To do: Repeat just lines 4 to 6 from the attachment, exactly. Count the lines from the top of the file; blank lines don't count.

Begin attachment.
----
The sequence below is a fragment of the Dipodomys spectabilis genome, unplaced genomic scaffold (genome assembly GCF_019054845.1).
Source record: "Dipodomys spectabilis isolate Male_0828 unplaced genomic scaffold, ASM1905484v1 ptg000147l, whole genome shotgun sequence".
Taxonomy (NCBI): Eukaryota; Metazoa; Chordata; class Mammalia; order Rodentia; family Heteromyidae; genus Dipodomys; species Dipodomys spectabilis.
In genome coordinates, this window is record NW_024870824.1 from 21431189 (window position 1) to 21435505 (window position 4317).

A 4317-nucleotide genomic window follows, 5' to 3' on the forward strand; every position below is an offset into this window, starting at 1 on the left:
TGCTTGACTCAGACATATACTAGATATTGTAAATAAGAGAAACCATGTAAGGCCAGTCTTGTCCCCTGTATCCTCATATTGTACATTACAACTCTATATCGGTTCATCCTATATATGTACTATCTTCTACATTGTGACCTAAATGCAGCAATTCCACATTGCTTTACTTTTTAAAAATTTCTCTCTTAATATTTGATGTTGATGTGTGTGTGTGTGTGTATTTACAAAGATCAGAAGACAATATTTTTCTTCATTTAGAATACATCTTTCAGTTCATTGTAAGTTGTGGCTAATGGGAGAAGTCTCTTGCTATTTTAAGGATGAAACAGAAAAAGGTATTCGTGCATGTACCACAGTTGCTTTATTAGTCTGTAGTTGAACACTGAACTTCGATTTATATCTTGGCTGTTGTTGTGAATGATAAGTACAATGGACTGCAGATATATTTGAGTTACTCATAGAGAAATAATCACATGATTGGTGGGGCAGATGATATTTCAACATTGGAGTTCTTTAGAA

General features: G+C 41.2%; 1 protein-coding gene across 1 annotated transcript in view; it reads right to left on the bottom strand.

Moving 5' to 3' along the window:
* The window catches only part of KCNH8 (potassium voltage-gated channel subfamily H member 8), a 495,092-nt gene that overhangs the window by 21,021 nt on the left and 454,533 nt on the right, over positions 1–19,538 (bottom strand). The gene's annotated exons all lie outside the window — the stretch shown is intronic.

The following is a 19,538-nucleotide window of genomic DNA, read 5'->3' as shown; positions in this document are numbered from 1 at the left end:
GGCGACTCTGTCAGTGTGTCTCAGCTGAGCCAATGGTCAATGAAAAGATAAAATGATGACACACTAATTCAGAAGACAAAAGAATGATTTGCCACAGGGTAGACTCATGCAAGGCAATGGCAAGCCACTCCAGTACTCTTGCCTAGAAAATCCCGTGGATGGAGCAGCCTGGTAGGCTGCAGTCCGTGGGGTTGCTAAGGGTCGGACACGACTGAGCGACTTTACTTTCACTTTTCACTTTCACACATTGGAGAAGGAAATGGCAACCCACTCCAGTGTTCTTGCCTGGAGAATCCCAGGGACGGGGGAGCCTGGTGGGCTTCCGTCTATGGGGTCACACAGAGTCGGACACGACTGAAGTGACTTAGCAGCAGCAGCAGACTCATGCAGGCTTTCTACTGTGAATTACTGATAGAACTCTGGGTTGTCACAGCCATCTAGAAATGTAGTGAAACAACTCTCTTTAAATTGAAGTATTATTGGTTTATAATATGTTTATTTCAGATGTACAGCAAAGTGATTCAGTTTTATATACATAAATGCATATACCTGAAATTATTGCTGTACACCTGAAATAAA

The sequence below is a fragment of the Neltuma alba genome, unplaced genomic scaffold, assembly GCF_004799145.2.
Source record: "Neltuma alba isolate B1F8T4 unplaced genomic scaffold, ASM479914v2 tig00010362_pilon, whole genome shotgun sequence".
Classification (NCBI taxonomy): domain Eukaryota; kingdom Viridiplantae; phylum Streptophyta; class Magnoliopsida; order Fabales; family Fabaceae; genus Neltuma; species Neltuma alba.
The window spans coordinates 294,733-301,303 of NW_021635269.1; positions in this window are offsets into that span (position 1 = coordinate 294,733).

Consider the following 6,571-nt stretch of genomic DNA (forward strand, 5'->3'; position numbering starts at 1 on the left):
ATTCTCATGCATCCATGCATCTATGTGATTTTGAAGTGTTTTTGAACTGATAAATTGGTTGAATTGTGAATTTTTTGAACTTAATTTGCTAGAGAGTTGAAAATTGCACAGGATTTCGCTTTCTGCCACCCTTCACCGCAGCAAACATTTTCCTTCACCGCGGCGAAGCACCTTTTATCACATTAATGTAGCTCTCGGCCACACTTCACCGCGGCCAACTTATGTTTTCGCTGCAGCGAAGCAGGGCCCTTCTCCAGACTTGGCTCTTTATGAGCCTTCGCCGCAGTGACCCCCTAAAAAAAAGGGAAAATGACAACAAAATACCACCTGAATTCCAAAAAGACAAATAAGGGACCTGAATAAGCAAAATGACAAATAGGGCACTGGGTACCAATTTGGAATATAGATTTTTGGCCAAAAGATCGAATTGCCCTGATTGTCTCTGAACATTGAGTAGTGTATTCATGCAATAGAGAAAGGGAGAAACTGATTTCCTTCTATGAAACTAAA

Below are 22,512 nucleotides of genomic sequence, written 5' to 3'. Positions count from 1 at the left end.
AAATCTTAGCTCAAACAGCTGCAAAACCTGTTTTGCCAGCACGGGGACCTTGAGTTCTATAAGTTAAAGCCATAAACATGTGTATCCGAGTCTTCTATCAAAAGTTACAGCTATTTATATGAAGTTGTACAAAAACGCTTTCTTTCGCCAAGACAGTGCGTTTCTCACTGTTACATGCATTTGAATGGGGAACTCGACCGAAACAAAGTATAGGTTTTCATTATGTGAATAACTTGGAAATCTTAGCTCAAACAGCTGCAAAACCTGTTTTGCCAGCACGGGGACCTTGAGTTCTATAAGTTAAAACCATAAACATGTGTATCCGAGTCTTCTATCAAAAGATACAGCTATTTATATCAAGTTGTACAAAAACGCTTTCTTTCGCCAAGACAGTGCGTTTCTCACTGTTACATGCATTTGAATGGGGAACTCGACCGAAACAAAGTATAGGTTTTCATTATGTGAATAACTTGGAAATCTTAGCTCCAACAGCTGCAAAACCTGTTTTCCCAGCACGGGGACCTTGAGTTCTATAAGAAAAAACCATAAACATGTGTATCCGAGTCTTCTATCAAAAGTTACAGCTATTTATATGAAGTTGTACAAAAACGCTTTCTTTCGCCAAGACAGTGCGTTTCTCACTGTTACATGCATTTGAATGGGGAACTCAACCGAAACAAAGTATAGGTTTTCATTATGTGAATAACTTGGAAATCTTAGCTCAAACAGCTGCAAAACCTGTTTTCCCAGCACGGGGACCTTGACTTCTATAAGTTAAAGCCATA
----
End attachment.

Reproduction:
In genome coordinates, this window is record NW_024870824.1 from 21431189 (window position 1) to 21435505 (window position 4317).

A 4317-nucleotide genomic window follows, 5' to 3' on the forward strand; every position below is an offset into this window, starting at 1 on the left:
TGCTTGACTCAGACATATACTAGATATTGTAAATAAGAGAAACCATGTAAGGCCAGTCTTGTCCCCTGTATCCTCATATTGTACATTACAACTCTATATCGGTTCATCCTATATATGTACTATCTTCTACATTGTGACCTAAATGCAGCAATTCCACATTGCTTTACTTTTTAAAAATTTCTCTCTTAATATTTGATGTTGATGTGTGTGTGTGTGTGTATTTACAAAGATCAGAAGACAATATTTTTCTTCATTTAGAATACATCTTTCAGTTCATTGTAAGTTGTGGCTAATGGGAGAAGTCTCTTGCTATTTTAAGGATGAAACAGAAAAAGGTATTCGTGCATGTACCACAGTTGCTTTATTAGTCTGTAGTTGAACACTGAACTTCGATTTATATCTTGGCTGTTGTTGTGAATGATAAGTACAATGGACTGCAGATATATTTGAGTTACTCATAGAGAAATAATCACATGATTGGTGGGGCAGATGATATTTCAACATTGGAGTTCTTTAGAA